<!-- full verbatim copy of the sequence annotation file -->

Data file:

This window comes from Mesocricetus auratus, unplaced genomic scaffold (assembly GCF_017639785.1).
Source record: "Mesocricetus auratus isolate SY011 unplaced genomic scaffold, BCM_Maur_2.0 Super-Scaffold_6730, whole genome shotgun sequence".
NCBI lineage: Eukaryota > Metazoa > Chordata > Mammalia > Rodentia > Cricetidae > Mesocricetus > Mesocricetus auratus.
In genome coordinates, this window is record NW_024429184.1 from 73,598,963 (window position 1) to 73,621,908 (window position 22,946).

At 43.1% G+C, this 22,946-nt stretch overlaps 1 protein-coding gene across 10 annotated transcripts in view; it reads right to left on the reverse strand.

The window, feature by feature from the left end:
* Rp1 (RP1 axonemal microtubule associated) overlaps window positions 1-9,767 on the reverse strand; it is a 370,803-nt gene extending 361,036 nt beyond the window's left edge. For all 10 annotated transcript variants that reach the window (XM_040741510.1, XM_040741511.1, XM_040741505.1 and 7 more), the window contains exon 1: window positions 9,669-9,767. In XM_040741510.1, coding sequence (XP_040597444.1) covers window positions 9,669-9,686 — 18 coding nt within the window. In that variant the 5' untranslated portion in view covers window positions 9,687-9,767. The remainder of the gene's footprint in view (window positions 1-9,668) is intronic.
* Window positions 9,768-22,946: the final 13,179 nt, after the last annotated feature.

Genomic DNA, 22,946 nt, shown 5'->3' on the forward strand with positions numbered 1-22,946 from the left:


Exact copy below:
This window comes from Mesocricetus auratus, unplaced genomic scaffold (assembly GCF_017639785.1).
Source record: "Mesocricetus auratus isolate SY011 unplaced genomic scaffold, BCM_Maur_2.0 Super-Scaffold_6730, whole genome shotgun sequence".
NCBI lineage: Eukaryota > Metazoa > Chordata > Mammalia > Rodentia > Cricetidae > Mesocricetus > Mesocricetus auratus.
In genome coordinates, this window is record NW_024429184.1 from 73,598,963 (window position 1) to 73,621,908 (window position 22,946).

At 43.1% G+C, this 22,946-nt stretch overlaps 1 protein-coding gene across 10 annotated transcripts in view; it reads right to left on the reverse strand.

The window, feature by feature from the left end:
* Rp1 (RP1 axonemal microtubule associated) overlaps window positions 1-9,767 on the reverse strand; it is a 370,803-nt gene extending 361,036 nt beyond the window's left edge. For all 10 annotated transcript variants that reach the window (XM_040741510.1, XM_040741511.1, XM_040741505.1 and 7 more), the window contains exon 1: window positions 9,669-9,767. In XM_040741510.1, coding sequence (XP_040597444.1) covers window positions 9,669-9,686 — 18 coding nt within the window. In that variant the 5' untranslated portion in view covers window positions 9,687-9,767. The remainder of the gene's footprint in view (window positions 1-9,668) is intronic.
* Window positions 9,768-22,946: the final 13,179 nt, after the last annotated feature.

Genomic DNA, 22,946 nt, shown 5'->3' on the forward strand with positions numbered 1-22,946 from the left: